Mussolini: The Decline and Fall of Il Duce (1985)


Also known as Mussolini and I




Director:     Alberto Negrin

Starring:     Susan Sarandon (Edda Mussolini Ciano), Anthony Hopkins (Count Galeazzo Ciano), Bob Hoskins (Benito Mussolini), Annie Girardot (Rachele Mussolini), Barbara De Rossi (Claretta Petacci), Dietlinde Turban (Felicitas Beetz), Vittorio Mezzogiorno (Sandro Pavolini), Fabio Testi (Lorenzo), Kurt Raab (Adolf Hitler), Olliver Domnick (SS Colonel), Hans-Dieter Asner (Von Ribbentrop), Franco Fabrizi (Navarra), Massimo Dapporto (Vittorio Mussolini), Riccardo Peloso (Police Commissioner), Antonella Angelucci (Princess).

Originally a four-part television miniseries.

Told from the view point of his son-in-law Galeazzo Ciano, the film presents the last days of fascist Italian dictator Benito Mussolini and his family.


Part I. 

Rome. May 4, 1930.  Edda Mussolini, daughter of Mussolini, and Galiazzo Ciano, a diplomat, have their wedding reception.  Mussolini has been the dictator over 40 million Italians for eight years. 

Berlin.  August 1939.  Ciano is thirty-years old. He has carried out the orders of his ruler Mussolini, but he now has become wary of the Alliance between Italy and Germany.  This makes him suspect in the eyes of both Hitler and Mussolini.  Hitler see Ciano's reticence and he says: "Italy needn't participate in the war.  Even if they did, it wouldn't make any difference." 

November 1942 at the Palazzo.  Claretta Petacci, mistress of Il Duce, is becoming more and more demanding of the dictator's time.  She becomes very insistent and Mussolini slaps her hard. 

Edda plays cards with friends and flirts with a man named Lorenzo.  Ciano keeps a diary.  He notes that the retreat of the Germans in Russia has become a route.  Edda asks him if he is spying on her and he asks her why she is so vindictive. 

Mussolini pays a visit to his mistress Claretta.  She warns him that he can not trust his son-in-law Ciano.  Edda asks her brother Vittorio if  their mother knows about Claretta.  He doesn't think so.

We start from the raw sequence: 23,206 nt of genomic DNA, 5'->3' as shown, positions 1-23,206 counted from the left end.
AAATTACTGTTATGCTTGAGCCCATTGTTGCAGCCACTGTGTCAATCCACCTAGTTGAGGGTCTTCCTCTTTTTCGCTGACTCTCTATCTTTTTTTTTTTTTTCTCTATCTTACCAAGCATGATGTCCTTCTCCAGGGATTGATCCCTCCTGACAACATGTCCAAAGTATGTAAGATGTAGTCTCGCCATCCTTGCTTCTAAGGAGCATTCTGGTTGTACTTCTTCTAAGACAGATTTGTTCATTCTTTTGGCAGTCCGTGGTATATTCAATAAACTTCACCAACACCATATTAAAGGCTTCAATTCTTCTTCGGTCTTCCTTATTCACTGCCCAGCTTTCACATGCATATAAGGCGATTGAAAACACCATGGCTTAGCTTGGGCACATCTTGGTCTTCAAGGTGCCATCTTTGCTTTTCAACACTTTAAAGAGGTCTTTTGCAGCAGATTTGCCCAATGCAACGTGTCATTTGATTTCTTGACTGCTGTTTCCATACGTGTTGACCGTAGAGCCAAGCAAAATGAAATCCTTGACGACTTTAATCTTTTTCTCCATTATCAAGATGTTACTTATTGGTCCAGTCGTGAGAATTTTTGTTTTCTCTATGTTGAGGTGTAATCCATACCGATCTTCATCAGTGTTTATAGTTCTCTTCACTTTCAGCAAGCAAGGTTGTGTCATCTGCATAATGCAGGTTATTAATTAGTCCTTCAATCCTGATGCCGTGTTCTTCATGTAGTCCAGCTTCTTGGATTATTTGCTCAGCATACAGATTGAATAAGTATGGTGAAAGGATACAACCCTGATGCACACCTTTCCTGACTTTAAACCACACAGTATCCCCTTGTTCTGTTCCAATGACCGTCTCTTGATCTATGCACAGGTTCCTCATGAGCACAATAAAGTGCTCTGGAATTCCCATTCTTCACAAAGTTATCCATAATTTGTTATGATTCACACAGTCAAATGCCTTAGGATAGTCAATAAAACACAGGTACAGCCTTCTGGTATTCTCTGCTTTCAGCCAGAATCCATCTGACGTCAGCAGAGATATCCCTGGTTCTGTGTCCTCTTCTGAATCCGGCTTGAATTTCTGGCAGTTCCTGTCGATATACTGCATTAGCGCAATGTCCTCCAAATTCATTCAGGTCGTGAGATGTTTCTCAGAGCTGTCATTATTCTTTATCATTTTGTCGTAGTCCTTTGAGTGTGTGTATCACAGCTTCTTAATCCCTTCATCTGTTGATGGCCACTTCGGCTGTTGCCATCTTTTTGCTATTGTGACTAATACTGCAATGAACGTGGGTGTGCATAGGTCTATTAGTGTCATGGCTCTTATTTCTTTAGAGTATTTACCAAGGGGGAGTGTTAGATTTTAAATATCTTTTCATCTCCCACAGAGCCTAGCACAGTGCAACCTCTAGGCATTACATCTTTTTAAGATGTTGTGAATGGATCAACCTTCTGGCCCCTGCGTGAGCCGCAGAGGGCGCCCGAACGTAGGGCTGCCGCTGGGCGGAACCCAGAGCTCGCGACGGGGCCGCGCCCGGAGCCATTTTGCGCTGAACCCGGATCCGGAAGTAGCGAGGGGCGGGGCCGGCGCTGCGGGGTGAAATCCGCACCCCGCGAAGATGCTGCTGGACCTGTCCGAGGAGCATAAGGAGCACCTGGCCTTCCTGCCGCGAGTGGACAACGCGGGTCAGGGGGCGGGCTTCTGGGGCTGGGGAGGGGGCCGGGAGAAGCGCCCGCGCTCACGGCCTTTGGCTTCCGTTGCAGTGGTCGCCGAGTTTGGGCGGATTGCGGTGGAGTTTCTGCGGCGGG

The Americans bomb Italy.  Morocco has fallen, then Algeria, and then Tunisia. Ciano tells Mussolini that the war is lost.  Il Duce does not want to hear that. He warns Ciano against being a defeatist.  He wants no more talk about a separate peace.  He adds that he envies the German toughness.  Later Mussolini demotes Ciano from the position of Foreign Minister.  Mussolini takes the position himself.  Ciano becomes the Ambassador to the Vatican. 

Edda warns her father that his mistress is abusing her situation.  She adds that "they" have turned him against her husband.  Her father says he will stop seeing Claretta.  When Claretta tries to get into the palace she is blocked from doing so. 

It's more bad news for Mussolini.  The Allies have invaded Sicily.  The Allies drop leaflets from airplanes telling the Italians that they have to choose sides and it should be for the Allies.  Otherwise the war will go on and on.  Ciano tells Mussolini that Italy's cities are helpless.  Mussolini reveals that he knows Ciano is keeping a diary. 

A meeting of the Fascist Grand Council is called.  They want to remove Hitler's influence over Italy and give the military forces to King Immanuel.  Meanwhile, the Allies bomb Rome.  Mussolini visits a bombed section of Rome to see the damage first hand.  He tells his aide Navarra to give the victims some money.  With the King's consent, The Council summons Mussolini before it.  Worried, Mussolini seeks solace from Claretta. 

Part II.

The Grand Council meeting goes bad for Mussolini.  Ciano is one of those who speaks against the dictator.  He tells his father-in-law that he must stand up to the Germans.  The King will assume full leadership.  Mussolinit counters with:  "The King is with me."